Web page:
Challenges to liability in motorcycle accidents

Motorcycle on Country Road in Scotland

Any specialist motorcycle lawyer will likely, at one point or another, have faced a challenge to liability in a personal injury case where their gut will tell them that if the client had been driving a car, the issue simply wouldn’t have been raised.

We know that the injuries suffered by motorcyclists tend to be more serious than those of other road users, and so in an effort to keep the amount of any settlement down, insurers regularly try to shift the blame.

Other drivers often forget that motorcyclists are vulnerable road users. Despite making up only 1% of the traffic on the road, bikers account for between 20-25% of serious or fatal road accidents.

We know that two wheels are less stable than four, and an emergency braking situation for a motorcyclist can be catastrophic on a bend or an overtake.

Helmet cameras and on bike cameras are becoming increasingly popular, and can be very useful in showing ‘what happened’. Sometimes, witnesses volunteer their own dash-cam footage. These are very helpful in persuading the courts and insurers that the rider is not at fault.

Because only a small percentage of the population ride motorcycles, they are not on the look out for bikes on the road. We can all play our part here – the “think bike” campaign is helping to raise awareness. In winter when there are fewer bikes in the road, drivers do not always expect to see their two-wheeled friends.

It is not unusual to have witnesses talk of bikes “coming out of nowhere” – because the witness hasn’t been aware of the bike.  Bikes have greater manoeuvrability than cars, and can come through stationary or slow moving traffic.

Drivers and passengers in cars with radios on, engrossed in conversation, sometimes won’t even be aware of a bike passing them until it’s ahead and passing the next car, if they notice at all.  Some riders choose to modify their exhausts (or ‘cans’) to make others aware of their presence. That can come with their own problem though, as some are illegal modifications and can exceed noise restrictions.

Some witnesses regularly talk about the motorcycle ‘flying by’, whereas there is little or no evidence of the motorcycle travelling at speed. Recent research on the perceived speed of large moving objects, compared to smaller moving objects, has revealed the presence of a size-speed illusion. This illusion, where a large object seems to be moving more slowly than a small object travelling at the same speed may account for some of the discrepancies in reports of speed.

Those used to seeing bikes or other riders can more readily assess speed, than those who are used to slow moving vehicles, or those who look up and have to quickly assess the speed of a small (compared to a large car) motorcycle.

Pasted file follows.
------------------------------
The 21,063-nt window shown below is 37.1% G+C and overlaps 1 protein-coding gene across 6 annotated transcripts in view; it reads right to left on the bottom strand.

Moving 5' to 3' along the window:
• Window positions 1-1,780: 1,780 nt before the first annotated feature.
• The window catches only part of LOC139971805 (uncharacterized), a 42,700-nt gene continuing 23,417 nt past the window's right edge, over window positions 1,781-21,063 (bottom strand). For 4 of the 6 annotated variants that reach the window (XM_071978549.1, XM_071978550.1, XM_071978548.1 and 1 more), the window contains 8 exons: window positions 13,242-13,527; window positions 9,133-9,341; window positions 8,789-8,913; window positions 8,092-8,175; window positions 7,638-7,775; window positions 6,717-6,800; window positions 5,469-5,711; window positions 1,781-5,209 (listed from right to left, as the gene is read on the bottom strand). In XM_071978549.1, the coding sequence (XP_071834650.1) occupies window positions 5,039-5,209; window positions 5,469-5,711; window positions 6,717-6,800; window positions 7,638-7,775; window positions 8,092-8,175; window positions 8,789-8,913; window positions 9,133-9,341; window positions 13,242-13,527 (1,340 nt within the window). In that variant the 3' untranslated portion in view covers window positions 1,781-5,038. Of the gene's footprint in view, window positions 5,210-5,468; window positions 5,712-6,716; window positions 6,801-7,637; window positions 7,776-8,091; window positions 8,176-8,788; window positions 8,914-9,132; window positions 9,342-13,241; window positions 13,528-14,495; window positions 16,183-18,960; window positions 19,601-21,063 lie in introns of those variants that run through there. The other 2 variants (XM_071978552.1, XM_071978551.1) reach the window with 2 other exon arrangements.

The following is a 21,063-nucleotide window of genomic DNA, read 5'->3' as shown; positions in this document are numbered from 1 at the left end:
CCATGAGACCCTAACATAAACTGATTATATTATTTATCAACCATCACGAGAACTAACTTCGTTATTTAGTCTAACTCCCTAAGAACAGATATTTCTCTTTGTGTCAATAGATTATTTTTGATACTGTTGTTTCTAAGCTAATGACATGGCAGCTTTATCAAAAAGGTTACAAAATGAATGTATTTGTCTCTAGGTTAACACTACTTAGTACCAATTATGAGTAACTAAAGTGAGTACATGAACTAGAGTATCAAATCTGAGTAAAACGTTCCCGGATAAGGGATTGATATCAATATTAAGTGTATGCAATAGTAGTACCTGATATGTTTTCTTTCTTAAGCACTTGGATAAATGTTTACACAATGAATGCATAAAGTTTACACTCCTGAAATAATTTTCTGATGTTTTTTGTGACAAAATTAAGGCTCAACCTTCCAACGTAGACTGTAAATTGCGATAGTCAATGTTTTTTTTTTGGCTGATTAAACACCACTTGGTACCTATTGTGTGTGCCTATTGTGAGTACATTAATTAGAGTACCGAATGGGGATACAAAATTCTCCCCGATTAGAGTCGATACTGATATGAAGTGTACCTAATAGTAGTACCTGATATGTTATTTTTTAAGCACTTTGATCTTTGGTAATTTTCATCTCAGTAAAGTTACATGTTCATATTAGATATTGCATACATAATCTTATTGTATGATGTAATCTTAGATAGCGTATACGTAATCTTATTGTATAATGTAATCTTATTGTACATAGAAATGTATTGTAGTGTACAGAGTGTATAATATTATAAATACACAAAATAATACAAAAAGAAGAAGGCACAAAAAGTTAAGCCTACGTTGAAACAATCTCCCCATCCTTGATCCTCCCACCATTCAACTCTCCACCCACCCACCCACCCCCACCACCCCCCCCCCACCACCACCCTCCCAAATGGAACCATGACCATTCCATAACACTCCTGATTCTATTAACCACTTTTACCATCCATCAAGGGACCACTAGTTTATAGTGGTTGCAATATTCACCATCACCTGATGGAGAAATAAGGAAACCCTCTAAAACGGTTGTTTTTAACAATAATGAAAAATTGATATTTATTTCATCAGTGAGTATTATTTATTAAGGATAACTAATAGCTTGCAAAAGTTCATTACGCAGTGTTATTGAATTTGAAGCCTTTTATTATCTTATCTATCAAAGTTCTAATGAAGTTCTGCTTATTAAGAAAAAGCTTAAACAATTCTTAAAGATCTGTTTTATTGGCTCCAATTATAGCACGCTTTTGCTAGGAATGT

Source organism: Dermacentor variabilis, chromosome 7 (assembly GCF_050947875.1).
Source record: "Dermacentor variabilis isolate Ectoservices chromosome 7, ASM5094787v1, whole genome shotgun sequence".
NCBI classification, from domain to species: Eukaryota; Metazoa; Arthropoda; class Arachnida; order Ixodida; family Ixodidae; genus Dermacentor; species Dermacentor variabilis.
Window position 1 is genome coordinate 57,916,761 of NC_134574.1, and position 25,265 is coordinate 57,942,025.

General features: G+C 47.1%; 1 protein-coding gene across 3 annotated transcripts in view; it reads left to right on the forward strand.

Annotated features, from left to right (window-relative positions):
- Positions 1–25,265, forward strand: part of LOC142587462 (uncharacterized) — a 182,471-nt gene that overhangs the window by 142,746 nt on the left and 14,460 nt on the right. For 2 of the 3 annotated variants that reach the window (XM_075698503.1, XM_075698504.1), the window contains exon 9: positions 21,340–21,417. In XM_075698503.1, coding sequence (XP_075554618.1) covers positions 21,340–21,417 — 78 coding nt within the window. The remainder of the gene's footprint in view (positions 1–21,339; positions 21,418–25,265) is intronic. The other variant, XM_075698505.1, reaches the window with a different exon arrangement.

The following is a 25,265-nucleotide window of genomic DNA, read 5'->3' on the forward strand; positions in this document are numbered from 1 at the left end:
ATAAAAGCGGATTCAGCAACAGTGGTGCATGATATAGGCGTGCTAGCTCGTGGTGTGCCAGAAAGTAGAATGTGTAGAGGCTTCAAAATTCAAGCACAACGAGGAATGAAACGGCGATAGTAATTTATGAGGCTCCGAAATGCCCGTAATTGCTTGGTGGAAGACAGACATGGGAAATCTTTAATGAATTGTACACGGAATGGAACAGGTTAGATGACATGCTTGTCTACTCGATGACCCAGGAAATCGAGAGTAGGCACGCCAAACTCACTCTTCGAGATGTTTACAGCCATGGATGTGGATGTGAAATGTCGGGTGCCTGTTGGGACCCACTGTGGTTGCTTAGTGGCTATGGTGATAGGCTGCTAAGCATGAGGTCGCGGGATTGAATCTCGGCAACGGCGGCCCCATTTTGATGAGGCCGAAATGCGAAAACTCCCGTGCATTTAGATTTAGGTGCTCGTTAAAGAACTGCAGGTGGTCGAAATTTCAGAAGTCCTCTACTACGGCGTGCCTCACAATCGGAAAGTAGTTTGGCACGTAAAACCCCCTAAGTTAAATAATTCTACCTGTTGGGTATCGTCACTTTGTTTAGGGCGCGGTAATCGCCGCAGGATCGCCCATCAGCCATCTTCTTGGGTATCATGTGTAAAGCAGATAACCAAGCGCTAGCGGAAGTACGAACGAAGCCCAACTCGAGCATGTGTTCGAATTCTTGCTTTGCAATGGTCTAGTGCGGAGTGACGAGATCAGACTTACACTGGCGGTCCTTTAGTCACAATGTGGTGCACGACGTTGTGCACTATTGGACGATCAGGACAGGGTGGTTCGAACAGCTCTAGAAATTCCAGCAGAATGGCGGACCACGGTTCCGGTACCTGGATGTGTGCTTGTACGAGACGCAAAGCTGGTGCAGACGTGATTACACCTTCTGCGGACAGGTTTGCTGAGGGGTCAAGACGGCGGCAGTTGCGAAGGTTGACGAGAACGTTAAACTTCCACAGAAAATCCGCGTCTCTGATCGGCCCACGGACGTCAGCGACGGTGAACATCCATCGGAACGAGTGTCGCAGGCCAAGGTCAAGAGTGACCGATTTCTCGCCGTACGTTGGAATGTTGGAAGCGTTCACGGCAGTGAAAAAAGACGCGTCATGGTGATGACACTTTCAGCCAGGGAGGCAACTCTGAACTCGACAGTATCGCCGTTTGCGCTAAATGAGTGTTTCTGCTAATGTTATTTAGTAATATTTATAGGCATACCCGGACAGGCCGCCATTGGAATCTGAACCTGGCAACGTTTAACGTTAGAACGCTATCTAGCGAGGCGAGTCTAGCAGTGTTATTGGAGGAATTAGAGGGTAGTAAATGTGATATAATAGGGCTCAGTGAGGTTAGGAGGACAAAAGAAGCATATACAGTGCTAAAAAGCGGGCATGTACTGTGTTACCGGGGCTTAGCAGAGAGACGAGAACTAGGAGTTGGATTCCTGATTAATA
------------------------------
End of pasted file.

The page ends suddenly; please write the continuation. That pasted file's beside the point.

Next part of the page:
Sometimes, however, speed is an issue. Bikes have much greater torque and acceleration than cars, vans or lorries, due to their weight to power ratio. That can take motorists by surprise. Inexperienced riders can have difficulty controlling the acceleration of large or powerful machines. If there is a ‘wobble’ on a bike, then the gyroscopic effect can cause the bike to become unstable, and the rider to lose control. The difficulty is in proving to a court that the resultant loss of control was cause by the rider reacting to someone else’s negligence or fault, particularly when faced with seemingly unhelpful witness evidence.

What can you do to help make sure your injury case is successful?

Make sure you are ‘doing everything right’, not only so that the insurers can’t try to blame you, but to avoid the accident in the first place.

What are you wearing? Are you visible? Are your lights clean? Is your bike well maintained? Do your brakes work? Are your tyres legal?

These sound like very basic questions, and they’re meant to be. At a very basic level, we all have a duty to take care for our own safety.

We can’t control what other road users do, and we need to be able to respond to changing situations.

Give yourself a fighting chance of being seen, and being able to ride your way out of an emergency.

If you’ve done everything right, and are dressed appropriately, and riding carefully, your chances of being involved in a motorcycle accident are reduced.

Despite that, things can still go wrong and accidents happen.

Choosing a specialist motorcycle lawyer is a good start. The arguments we face regularly from insurers such as who was at fault can often be overcome. No matter how experienced your lawyer is after an accident, prevention is better than cure.

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Lianda Barnes

Lianda Barnes,

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